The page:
COMMENTARY

China-Philippine trade up, broad prospect of cooperation

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In the past year of 2015, China’s foreign trade’s rarely-seen contraction in both export and import caused wide attention. International economic headwind, sluggish global demand and the dip in prices of bulk commodities were main reasons for the contraction. However, the 8% decline of China’s foreign trade was far below the range of fall suffered by its major trading partners and the overall international trade. Instead, China’s market share in global trade increased by 1% to above 13%. It was the third consecutive year that China’s export volume and total trade volume remained No. 1 in the world. In this regard, we can doubtlessly say that China’s foreign trade had made hard-won achievement in 2015, and has been upgraded to a new normal of “better quality and more efficiency” and “quality imports and quality exports.”

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Last year, ASEAN became the third biggest trading partner of China, next to EU and the US. According to Chinese statistics, the bilateral trade volume between China and the Philippines, an important member of Asean, hit a new high and reached US$ 45.65 billion, registering a growth rate of 2.7%.

In the context of the facts that China-Asia trade fell 7.8% and China-Asean trade fell 1.7%, the China-Philippine trade went against the trend and scored uneasy goals. The Philippines was one of the only 4 countries in Asean that had retained a positive growth with China.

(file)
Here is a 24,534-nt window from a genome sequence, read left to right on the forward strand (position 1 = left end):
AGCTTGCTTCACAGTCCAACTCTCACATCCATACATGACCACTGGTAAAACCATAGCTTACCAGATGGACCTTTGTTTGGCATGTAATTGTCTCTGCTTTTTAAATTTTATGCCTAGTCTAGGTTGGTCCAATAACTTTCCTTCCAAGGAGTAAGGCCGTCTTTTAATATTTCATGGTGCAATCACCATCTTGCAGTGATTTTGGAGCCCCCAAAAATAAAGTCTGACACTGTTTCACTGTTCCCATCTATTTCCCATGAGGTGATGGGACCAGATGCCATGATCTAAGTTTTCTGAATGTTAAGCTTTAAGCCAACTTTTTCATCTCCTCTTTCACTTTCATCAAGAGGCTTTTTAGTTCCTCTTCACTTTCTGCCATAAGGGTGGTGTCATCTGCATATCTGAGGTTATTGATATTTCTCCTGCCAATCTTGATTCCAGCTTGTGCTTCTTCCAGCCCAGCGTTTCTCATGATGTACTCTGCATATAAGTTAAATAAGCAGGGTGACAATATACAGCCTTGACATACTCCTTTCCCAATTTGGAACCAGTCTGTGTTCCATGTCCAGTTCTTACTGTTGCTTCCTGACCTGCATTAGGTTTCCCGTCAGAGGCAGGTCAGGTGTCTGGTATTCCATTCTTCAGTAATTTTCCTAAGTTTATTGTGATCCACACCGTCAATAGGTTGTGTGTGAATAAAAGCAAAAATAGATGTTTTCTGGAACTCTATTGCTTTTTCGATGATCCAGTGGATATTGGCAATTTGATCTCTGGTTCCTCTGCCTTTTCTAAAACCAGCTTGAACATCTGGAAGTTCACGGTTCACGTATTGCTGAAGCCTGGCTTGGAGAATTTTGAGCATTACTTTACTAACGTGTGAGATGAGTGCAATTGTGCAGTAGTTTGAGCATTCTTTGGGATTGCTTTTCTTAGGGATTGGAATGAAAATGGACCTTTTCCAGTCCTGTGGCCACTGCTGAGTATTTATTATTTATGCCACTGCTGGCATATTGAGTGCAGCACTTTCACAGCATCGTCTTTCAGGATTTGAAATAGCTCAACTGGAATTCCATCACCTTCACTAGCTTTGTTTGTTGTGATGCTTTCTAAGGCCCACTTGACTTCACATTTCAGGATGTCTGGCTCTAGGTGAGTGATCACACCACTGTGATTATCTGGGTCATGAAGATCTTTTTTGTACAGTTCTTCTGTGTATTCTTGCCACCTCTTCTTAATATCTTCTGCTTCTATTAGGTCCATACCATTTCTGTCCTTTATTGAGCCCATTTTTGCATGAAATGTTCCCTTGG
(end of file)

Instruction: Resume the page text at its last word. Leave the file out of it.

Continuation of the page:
In accordance with Philippine statistics, China was the No. 2 trading partner, No.1 import source and No.3 export market of the Philippines in 2015. In terms of trade structure, import from China (mainly electronics, transportation, communication and machinery equipment, and food) constituted 17% of the total import of the Philippines; while export to China (mainly electronics, mineral products, agricultural products, and wood products) constituted 10.9% of the total export. From this we see between the two countries strong complementarities in intra-industry and inter-industry trade. We also see big room for diversifying trade structure and promoting trade and investment.

In 2016, the weak recovery of global economy is likely to continue.

Insufficient demand from developed economies, economic downturn pressure in emerging markets, volatility in global financial market, and low bulk commodities price would hinder the recovery of the global trade. For preventing risks caused by the above-mentioned facts, China and the Philippine, both as developing countries, should further exploit the potential of economic growth, promote trade and investment, and |transform the geographic advantage and complementarity advantage into boost of growth. Between China and the Philippines, there will always be more hope than obstacles, more consensus than differences. Constantly |promoting China-Philippine trade and investment conforms to thefundamental interest of both countries, and will contribute to the improvement of our people’s wellbeing and regional peace and stability.

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